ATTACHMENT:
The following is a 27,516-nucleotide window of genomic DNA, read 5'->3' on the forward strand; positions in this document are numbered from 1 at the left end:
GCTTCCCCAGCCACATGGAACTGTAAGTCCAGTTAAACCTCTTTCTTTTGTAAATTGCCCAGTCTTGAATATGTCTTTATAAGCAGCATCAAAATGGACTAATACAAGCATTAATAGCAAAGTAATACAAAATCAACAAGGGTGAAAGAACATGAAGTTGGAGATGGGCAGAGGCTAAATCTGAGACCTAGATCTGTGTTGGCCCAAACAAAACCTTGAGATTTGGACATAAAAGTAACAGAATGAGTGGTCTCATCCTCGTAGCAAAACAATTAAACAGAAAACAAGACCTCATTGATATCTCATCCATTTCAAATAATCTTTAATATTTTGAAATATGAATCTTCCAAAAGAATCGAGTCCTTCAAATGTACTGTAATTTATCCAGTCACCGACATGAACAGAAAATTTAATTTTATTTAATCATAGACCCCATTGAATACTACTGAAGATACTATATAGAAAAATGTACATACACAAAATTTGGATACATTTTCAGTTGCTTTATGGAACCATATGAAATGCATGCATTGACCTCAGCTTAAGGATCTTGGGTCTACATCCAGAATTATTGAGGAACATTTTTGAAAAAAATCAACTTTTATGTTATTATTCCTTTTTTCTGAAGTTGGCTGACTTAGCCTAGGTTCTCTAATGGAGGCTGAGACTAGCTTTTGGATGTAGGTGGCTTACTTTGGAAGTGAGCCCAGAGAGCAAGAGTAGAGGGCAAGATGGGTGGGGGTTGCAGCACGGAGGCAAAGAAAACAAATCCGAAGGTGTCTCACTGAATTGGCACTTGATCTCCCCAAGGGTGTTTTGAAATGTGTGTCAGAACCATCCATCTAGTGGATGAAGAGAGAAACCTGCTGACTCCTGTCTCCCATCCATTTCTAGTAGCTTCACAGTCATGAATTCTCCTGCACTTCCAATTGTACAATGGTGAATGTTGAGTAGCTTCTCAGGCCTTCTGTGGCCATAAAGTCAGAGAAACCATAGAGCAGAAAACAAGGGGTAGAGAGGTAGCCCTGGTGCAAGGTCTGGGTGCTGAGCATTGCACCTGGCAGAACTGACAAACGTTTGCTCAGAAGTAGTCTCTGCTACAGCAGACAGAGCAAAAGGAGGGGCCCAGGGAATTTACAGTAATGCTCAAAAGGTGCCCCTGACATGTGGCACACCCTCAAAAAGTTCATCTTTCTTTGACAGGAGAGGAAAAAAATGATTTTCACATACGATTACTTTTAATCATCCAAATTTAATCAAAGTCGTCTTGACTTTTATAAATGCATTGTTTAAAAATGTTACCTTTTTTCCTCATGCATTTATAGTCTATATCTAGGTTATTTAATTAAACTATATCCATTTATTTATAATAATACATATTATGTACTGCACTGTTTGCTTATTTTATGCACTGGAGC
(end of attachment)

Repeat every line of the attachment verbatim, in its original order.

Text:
The following is a 27,516-nucleotide window of genomic DNA, read 5'->3' on the forward strand; positions in this document are numbered from 1 at the left end:
GCTTCCCCAGCCACATGGAACTGTAAGTCCAGTTAAACCTCTTTCTTTTGTAAATTGCCCAGTCTTGAATATGTCTTTATAAGCAGCATCAAAATGGACTAATACAAGCATTAATAGCAAAGTAATACAAAATCAACAAGGGTGAAAGAACATGAAGTTGGAGATGGGCAGAGGCTAAATCTGAGACCTAGATCTGTGTTGGCCCAAACAAAACCTTGAGATTTGGACATAAAAGTAACAGAATGAGTGGTCTCATCCTCGTAGCAAAACAATTAAACAGAAAACAAGACCTCATTGATATCTCATCCATTTCAAATAATCTTTAATATTTTGAAATATGAATCTTCCAAAAGAATCGAGTCCTTCAAATGTACTGTAATTTATCCAGTCACCGACATGAACAGAAAATTTAATTTTATTTAATCATAGACCCCATTGAATACTACTGAAGATACTATATAGAAAAATGTACATACACAAAATTTGGATACATTTTCAGTTGCTTTATGGAACCATATGAAATGCATGCATTGACCTCAGCTTAAGGATCTTGGGTCTACATCCAGAATTATTGAGGAACATTTTTGAAAAAAATCAACTTTTATGTTATTATTCCTTTTTTCTGAAGTTGGCTGACTTAGCCTAGGTTCTCTAATGGAGGCTGAGACTAGCTTTTGGATGTAGGTGGCTTACTTTGGAAGTGAGCCCAGAGAGCAAGAGTAGAGGGCAAGATGGGTGGGGGTTGCAGCACGGAGGCAAAGAAAACAAATCCGAAGGTGTCTCACTGAATTGGCACTTGATCTCCCCAAGGGTGTTTTGAAATGTGTGTCAGAACCATCCATCTAGTGGATGAAGAGAGAAACCTGCTGACTCCTGTCTCCCATCCATTTCTAGTAGCTTCACAGTCATGAATTCTCCTGCACTTCCAATTGTACAATGGTGAATGTTGAGTAGCTTCTCAGGCCTTCTGTGGCCATAAAGTCAGAGAAACCATAGAGCAGAAAACAAGGGGTAGAGAGGTAGCCCTGGTGCAAGGTCTGGGTGCTGAGCATTGCACCTGGCAGAACTGACAAACGTTTGCTCAGAAGTAGTCTCTGCTACAGCAGACAGAGCAAAAGGAGGGGCCCAGGGAATTTACAGTAATGCTCAAAAGGTGCCCCTGACATGTGGCACACCCTCAAAAAGTTCATCTTTCTTTGACAGGAGAGGAAAAAAATGATTTTCACATACGATTACTTTTAATCATCCAAATTTAATCAAAGTCGTCTTGACTTTTATAAATGCATTGTTTAAAAATGTTACCTTTTTTCCTCATGCATTTATAGTCTATATCTAGGTTATTTAATTAAACTATATCCATTTATTTATAATAATACATATTATGTACTGCACTGTTTGCTTATTTTATGCACTGGAGC